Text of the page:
Ingeborg Stuckenberg was born in Copenhagen as the daughter of a draper and is better known for being a source of literary material than as a writer. Her artistic temperament and uncompromising belief in freedom, her contribution to Viggo Stuckenberg’s writing, and the story of their dramatic marriage have provided material for poetry, memoir drafts, and novels that are far better known than her own work Korte Breve fra en lang Rejse, which was published in her own name after her death.
Ingeborg Pamperin married the writer Viggo Stuckenberg. The couple’s home was a place of gathering, and Ingeborg Stuckenberg was both an inspiring and practical centre for young, Brandes-inspired, radical writers and artists, such as Sophus Claussen, Johannes Jørgensen, and Albert Gottschalk. The marriage was marked by economic upheaval and breakup. Ingeborg Stuckenberg left their home for the first time in 1893, returning in 1894, and contributed with her version of the breakup in the novel Fagre Ord, 1895.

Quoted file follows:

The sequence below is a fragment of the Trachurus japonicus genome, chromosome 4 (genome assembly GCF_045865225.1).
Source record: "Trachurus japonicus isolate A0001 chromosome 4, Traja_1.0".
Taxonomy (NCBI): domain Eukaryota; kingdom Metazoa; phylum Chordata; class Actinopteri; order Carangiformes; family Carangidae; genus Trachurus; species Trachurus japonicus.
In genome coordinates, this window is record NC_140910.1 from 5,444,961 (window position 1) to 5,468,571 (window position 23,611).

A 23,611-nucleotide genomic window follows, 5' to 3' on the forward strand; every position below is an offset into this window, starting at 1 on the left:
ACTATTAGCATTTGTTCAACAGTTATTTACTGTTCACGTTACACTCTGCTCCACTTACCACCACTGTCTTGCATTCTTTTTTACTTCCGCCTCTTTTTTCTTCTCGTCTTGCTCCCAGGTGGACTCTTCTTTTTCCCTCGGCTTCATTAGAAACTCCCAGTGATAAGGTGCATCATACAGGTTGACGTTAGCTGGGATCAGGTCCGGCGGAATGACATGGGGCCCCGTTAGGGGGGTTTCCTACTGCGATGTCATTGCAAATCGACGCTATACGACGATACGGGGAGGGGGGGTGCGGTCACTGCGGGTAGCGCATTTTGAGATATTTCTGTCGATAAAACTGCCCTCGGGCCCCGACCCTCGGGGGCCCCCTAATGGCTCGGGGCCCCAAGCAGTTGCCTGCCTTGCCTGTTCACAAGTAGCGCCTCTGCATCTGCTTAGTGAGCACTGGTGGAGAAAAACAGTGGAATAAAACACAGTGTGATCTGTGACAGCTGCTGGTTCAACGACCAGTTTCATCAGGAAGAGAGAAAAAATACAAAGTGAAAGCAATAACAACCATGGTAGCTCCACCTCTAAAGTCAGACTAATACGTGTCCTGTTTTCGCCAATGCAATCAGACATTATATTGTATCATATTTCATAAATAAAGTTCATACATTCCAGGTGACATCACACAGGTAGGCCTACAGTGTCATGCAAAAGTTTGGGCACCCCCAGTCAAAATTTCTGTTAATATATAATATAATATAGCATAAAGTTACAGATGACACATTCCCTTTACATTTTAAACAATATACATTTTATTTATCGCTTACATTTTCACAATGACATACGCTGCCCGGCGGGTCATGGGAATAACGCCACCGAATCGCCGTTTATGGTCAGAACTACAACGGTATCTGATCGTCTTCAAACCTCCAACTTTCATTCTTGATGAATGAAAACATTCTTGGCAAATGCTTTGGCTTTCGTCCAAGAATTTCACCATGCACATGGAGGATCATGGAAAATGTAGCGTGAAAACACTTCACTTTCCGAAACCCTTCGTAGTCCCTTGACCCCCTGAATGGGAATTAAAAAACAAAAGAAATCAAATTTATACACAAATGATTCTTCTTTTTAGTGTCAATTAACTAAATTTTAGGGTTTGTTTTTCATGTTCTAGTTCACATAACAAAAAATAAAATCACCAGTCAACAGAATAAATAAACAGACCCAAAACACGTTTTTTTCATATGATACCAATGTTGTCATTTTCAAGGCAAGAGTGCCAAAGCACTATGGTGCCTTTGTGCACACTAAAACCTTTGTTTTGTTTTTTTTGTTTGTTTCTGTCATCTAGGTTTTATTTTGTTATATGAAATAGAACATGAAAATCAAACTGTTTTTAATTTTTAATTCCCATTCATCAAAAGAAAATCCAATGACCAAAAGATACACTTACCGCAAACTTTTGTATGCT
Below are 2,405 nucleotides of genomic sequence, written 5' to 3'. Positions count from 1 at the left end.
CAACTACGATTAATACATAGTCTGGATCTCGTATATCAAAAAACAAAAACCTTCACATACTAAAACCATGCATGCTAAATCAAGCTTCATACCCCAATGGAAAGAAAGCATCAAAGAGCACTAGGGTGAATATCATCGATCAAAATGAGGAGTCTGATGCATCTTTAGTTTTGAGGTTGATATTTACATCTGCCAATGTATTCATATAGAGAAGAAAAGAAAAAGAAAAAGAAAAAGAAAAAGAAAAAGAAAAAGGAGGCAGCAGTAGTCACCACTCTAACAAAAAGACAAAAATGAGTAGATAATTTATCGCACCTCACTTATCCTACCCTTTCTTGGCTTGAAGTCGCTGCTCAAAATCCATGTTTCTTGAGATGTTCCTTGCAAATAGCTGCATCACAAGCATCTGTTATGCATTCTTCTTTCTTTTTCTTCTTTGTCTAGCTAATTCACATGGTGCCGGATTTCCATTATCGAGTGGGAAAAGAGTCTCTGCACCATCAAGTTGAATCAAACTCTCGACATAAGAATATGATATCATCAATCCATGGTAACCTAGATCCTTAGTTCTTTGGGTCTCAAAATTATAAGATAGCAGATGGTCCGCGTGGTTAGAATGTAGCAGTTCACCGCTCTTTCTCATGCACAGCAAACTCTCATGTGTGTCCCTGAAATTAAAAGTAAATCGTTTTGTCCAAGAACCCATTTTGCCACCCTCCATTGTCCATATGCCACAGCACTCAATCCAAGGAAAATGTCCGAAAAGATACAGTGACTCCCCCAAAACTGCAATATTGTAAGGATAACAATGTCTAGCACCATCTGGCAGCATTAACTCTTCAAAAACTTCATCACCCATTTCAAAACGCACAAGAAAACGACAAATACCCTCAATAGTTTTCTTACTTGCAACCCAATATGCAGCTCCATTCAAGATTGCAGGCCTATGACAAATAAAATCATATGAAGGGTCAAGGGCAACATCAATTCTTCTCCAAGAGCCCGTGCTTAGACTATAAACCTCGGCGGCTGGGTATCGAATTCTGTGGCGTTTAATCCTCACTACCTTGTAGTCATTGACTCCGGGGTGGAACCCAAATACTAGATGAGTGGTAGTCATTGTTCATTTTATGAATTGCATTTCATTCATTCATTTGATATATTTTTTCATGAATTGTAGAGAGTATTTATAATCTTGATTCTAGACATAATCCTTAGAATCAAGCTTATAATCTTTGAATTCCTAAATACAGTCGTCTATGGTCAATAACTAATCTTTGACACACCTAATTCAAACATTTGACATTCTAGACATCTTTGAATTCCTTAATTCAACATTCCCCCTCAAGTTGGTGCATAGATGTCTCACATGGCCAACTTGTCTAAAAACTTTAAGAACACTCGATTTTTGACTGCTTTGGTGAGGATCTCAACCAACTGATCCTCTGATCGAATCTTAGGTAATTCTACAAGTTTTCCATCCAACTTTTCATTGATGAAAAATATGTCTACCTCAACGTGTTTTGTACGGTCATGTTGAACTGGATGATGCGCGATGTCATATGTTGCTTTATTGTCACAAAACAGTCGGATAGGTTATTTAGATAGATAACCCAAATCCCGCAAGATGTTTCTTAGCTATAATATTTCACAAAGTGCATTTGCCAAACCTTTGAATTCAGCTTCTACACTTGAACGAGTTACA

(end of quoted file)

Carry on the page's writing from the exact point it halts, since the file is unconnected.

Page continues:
In 1903, she departed for the final time, emigrated to New Zealand, and during the journey and immediately after her arrival wrote the travel letters that manifest her skill as an artistically aware, socially committed stylist. In 1904 she committed suicide.